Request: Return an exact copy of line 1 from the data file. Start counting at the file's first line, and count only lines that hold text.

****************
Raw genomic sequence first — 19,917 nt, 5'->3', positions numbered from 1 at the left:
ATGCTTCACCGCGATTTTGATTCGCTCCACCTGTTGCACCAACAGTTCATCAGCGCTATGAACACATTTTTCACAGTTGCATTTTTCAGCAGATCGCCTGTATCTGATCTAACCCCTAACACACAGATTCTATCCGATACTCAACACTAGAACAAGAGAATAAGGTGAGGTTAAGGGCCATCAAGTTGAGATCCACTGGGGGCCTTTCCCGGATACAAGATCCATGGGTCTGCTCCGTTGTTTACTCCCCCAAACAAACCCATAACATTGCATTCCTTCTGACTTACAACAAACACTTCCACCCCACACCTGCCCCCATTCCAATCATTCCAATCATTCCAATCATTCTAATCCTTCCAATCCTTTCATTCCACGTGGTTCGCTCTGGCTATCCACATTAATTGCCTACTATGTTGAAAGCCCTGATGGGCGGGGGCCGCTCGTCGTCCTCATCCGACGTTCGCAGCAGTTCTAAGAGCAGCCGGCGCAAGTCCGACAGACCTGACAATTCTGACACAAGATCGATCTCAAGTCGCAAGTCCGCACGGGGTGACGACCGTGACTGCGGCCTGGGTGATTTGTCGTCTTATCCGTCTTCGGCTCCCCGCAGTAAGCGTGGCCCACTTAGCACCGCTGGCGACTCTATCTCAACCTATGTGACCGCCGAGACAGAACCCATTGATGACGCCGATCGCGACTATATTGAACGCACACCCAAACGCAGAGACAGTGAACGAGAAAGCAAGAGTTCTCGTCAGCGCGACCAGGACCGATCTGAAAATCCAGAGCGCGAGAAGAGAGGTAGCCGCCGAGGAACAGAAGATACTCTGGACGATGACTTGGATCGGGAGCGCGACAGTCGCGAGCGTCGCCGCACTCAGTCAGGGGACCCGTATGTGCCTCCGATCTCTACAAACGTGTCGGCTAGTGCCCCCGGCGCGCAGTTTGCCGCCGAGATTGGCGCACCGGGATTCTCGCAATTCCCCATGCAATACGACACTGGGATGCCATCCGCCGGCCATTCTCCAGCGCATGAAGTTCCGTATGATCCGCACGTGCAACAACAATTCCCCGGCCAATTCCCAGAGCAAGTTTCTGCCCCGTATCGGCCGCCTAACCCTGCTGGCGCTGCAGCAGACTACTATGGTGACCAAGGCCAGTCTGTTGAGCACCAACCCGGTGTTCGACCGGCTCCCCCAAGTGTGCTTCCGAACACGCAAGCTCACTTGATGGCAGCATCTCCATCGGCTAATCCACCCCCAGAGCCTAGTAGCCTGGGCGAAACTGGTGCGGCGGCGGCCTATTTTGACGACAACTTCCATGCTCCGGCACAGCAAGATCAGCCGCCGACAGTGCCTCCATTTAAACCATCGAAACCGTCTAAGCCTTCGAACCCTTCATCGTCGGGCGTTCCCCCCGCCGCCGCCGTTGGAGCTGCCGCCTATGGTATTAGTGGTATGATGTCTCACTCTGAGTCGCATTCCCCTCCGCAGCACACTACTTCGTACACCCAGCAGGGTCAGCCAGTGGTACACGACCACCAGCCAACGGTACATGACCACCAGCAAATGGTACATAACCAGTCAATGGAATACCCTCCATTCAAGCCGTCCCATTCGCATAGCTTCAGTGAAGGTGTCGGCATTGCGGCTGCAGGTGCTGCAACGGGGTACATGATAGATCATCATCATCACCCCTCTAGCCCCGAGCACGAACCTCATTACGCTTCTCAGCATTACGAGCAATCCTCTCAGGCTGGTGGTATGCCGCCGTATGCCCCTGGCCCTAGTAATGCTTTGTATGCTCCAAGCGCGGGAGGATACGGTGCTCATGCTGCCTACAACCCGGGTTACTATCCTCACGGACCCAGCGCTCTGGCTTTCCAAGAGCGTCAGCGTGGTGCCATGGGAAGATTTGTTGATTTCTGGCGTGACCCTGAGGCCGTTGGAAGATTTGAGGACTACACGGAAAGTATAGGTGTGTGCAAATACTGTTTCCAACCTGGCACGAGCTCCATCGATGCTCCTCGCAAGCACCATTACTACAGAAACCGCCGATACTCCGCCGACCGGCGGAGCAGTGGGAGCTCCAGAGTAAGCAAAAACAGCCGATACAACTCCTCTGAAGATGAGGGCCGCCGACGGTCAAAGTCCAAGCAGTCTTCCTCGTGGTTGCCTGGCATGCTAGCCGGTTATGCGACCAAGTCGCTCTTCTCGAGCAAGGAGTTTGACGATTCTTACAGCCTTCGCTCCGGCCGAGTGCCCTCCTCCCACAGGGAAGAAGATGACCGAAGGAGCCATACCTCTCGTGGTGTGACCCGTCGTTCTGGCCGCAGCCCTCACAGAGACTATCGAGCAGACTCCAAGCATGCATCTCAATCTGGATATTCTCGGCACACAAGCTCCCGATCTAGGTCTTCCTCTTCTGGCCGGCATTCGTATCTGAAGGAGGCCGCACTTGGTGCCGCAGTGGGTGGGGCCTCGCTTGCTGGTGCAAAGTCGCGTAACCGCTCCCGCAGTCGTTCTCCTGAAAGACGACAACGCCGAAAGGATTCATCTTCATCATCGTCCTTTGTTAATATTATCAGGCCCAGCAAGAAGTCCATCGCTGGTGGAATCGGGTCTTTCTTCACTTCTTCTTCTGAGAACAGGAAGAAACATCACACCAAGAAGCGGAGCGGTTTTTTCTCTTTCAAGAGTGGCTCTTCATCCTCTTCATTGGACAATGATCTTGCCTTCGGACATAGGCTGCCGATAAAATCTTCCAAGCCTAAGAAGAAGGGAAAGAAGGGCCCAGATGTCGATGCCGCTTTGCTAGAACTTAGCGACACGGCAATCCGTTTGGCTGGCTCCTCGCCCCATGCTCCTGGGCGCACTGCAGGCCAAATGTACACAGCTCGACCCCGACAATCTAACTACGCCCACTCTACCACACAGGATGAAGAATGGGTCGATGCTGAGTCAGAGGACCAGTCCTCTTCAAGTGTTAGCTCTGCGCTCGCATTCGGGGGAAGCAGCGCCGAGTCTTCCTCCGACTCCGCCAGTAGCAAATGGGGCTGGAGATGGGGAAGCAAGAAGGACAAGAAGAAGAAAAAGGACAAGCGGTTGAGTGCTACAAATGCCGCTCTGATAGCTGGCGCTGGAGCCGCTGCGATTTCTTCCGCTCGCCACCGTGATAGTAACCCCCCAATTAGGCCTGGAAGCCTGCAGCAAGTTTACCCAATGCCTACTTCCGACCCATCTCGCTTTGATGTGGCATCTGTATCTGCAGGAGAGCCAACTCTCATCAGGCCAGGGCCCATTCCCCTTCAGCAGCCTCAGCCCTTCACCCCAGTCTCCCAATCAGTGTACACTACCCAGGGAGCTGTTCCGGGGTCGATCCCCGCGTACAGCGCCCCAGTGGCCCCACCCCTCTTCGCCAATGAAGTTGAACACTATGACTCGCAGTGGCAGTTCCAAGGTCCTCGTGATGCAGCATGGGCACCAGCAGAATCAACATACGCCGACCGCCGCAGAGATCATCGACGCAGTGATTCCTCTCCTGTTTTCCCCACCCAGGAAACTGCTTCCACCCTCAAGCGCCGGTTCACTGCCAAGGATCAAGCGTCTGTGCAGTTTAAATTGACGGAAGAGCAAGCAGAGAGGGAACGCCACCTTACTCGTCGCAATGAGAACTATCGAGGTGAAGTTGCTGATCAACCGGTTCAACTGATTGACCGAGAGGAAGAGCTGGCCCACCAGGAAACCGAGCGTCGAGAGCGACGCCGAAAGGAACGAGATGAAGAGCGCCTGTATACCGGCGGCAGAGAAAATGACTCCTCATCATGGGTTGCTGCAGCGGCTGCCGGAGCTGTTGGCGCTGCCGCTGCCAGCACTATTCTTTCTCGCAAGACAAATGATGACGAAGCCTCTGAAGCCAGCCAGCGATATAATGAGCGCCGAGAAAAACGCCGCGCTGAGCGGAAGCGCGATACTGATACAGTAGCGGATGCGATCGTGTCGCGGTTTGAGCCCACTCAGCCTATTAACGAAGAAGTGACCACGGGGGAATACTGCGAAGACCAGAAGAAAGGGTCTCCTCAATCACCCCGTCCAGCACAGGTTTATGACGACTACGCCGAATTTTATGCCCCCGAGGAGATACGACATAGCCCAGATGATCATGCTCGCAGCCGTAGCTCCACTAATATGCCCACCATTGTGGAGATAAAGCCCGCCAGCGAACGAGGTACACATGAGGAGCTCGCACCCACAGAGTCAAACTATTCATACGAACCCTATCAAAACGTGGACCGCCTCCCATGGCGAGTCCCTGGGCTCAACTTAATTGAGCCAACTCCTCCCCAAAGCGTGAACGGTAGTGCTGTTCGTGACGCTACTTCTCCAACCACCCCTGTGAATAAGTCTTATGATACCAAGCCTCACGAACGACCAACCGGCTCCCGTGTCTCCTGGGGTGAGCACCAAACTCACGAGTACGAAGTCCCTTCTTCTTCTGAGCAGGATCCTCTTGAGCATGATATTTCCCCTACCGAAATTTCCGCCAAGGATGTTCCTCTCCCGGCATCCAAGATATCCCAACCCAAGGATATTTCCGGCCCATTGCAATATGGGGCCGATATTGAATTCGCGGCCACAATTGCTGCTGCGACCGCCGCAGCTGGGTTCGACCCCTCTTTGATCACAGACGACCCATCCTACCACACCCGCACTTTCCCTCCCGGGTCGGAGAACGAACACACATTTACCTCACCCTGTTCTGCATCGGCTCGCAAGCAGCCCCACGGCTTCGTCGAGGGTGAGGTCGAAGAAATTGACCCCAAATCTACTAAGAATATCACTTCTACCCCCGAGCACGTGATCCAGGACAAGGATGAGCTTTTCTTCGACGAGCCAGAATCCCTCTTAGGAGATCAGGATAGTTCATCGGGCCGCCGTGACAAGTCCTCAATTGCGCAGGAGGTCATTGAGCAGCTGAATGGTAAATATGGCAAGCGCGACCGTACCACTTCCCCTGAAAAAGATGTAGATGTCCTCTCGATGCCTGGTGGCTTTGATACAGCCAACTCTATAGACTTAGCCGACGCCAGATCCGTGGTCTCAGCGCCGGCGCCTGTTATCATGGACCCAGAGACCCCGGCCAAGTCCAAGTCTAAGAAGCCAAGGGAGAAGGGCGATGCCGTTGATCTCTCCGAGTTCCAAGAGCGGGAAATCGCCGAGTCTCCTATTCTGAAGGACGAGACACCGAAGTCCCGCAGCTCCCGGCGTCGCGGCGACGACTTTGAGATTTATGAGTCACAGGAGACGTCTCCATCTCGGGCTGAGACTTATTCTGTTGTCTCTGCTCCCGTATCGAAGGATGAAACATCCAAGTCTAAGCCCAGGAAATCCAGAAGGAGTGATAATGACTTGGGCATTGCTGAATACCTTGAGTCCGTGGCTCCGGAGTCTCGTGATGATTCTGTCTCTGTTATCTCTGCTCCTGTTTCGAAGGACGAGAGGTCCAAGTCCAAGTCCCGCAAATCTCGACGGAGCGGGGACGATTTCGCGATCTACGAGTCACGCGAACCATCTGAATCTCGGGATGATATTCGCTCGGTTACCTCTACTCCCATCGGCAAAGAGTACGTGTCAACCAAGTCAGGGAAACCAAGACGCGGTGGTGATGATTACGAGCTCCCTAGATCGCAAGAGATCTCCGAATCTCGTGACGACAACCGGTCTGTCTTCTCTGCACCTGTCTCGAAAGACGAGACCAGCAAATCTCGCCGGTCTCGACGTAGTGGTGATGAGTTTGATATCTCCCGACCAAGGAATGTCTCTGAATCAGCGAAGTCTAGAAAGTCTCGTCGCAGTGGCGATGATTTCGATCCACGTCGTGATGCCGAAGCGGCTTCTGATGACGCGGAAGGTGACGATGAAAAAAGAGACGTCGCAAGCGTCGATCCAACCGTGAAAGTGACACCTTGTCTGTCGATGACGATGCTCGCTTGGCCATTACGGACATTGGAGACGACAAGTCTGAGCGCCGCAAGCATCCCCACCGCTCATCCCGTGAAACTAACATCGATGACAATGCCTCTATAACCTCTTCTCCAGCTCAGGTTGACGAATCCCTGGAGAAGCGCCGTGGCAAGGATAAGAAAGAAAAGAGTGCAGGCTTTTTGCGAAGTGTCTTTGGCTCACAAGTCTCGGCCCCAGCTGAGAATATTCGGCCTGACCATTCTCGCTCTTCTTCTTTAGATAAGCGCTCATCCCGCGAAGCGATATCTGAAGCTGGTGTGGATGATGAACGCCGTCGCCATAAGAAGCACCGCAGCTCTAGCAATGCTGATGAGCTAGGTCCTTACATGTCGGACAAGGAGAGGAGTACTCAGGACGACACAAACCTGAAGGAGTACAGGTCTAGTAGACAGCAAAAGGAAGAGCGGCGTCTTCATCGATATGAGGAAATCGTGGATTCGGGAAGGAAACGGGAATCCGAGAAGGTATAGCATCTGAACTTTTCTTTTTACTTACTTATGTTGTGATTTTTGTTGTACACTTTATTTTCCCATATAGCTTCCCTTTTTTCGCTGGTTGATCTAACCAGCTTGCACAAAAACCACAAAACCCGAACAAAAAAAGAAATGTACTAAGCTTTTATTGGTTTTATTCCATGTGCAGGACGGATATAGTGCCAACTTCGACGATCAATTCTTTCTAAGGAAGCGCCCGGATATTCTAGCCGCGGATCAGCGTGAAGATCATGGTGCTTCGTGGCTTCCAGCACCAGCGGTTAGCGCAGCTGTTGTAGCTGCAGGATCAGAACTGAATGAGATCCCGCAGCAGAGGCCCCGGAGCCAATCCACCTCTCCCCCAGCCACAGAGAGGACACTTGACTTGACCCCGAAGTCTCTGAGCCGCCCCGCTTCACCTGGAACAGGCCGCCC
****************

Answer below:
Raw genomic sequence first — 19,917 nt, 5'->3', positions numbered from 1 at the left: